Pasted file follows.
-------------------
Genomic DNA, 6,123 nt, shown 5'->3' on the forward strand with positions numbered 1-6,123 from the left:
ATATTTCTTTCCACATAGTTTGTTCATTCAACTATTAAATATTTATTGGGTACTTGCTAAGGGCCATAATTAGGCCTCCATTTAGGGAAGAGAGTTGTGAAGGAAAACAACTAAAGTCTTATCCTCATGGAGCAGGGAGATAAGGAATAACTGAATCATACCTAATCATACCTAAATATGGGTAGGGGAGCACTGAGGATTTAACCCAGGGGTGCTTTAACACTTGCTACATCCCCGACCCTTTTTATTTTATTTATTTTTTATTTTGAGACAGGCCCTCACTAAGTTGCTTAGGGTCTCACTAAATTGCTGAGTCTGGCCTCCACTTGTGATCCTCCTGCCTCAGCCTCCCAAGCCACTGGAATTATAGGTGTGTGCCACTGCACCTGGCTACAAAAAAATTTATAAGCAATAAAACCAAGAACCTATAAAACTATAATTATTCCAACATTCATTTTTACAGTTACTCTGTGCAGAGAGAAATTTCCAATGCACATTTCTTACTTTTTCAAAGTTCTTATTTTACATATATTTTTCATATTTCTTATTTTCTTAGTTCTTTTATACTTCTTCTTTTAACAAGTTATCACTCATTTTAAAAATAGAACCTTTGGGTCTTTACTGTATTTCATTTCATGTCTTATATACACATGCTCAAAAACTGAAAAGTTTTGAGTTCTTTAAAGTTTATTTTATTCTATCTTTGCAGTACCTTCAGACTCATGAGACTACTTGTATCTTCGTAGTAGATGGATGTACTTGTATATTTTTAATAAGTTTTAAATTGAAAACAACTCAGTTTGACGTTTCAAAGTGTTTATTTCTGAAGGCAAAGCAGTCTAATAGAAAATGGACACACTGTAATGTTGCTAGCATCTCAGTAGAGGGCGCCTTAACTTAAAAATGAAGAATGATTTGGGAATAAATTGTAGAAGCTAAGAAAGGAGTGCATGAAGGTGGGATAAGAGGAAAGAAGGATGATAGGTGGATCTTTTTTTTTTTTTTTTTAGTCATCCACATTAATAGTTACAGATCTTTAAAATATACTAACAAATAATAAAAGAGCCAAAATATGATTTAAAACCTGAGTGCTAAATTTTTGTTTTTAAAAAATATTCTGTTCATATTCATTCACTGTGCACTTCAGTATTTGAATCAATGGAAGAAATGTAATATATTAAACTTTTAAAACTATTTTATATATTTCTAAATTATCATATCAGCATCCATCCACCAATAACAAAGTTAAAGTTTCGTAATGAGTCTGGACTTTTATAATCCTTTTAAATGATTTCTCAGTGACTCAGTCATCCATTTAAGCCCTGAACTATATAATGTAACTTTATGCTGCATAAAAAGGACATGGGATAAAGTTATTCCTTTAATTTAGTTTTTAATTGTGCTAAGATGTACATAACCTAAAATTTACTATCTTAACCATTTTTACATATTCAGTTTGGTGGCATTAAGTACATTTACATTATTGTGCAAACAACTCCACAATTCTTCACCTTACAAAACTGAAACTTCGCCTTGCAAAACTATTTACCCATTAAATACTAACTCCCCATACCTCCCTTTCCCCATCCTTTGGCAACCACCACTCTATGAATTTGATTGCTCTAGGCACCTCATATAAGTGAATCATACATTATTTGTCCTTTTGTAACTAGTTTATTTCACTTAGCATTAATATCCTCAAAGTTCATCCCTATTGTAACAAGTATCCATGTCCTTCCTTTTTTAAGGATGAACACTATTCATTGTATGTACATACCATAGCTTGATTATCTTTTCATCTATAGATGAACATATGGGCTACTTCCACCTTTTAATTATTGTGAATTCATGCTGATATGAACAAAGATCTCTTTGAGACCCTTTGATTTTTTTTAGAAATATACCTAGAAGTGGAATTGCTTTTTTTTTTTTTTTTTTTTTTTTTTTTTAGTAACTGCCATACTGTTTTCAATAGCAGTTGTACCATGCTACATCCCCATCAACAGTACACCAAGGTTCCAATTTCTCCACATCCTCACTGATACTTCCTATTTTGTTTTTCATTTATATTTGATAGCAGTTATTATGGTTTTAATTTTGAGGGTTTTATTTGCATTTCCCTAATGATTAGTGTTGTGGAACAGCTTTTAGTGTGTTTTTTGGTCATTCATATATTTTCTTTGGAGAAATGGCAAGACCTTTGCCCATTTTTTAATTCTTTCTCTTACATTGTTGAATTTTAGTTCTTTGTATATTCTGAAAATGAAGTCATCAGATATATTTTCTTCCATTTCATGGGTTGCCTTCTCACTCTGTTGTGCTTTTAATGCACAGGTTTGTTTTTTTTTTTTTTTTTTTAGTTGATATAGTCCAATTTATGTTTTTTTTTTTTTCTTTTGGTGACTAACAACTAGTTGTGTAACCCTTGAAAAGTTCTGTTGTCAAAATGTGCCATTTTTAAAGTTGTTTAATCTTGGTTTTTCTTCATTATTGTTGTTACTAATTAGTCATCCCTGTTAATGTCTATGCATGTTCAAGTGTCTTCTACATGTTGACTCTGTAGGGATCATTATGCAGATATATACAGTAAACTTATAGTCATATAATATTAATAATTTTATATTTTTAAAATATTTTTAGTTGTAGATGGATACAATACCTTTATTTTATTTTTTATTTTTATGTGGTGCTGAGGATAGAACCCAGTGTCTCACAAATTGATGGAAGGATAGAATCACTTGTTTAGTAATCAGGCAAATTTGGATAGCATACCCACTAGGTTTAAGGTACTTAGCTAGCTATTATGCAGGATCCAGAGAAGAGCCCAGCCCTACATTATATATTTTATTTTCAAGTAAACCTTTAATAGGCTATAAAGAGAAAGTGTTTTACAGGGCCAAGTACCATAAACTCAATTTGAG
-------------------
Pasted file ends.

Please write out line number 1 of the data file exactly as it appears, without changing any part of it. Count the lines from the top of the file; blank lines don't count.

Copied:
Genomic DNA, 6,123 nt, shown 5'->3' on the forward strand with positions numbered 1-6,123 from the left: